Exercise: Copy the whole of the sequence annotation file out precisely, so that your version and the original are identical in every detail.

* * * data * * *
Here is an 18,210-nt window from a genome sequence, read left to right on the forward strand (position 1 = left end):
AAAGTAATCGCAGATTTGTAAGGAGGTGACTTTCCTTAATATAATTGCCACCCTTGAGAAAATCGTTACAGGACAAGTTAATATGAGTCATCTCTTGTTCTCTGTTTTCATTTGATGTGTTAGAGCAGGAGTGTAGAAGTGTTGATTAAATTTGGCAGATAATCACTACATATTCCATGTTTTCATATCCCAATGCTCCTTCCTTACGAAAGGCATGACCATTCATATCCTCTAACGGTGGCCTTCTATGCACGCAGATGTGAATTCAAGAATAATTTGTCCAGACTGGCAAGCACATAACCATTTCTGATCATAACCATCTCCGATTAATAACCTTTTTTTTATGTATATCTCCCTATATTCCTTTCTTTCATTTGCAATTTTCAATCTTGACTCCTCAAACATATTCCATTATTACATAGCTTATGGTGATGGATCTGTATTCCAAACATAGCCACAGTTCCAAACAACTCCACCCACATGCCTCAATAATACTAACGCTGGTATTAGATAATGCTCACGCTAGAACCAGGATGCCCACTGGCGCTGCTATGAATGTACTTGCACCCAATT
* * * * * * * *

Here is an 18,210-nt window from a genome sequence, read left to right on the forward strand (position 1 = left end):
AAAGTAATCGCAGATTTGTAAGGAGGTGACTTTCCTTAATATAATTGCCACCCTTGAGAAAATCGTTACAGGACAAGTTAATATGAGTCATCTCTTGTTCTCTGTTTTCATTTGATGTGTTAGAGCAGGAGTGTAGAAGTGTTGATTAAATTTGGCAGATAATCACTACATATTCCATGTTTTCATATCCCAATGCTCCTTCCTTACGAAAGGCATGACCATTCATATCCTCTAACGGTGGCCTTCTATGCACGCAGATGTGAATTCAAGAATAATTTGTCCAGACTGGCAAGCACATAACCATTTCTGATCATAACCATCTCCGATTAATAACCTTTTTTTTATGTATATCTCCCTATATTCCTTTCTTTCATTTGCAATTTTCAATCTTGACTCCTCAAACATATTCCATTATTACATAGCTTATGGTGATGGATCTGTATTCCAAACATAGCCACAGTTCCAAACAACTCCACCCACATGCCTCAATAATACTAACGCTGGTATTAGATAATGCTCACGCTAGAACCAGGATGCCCACTGGCGCTGCTATGAATGTACTTGCACCCAATT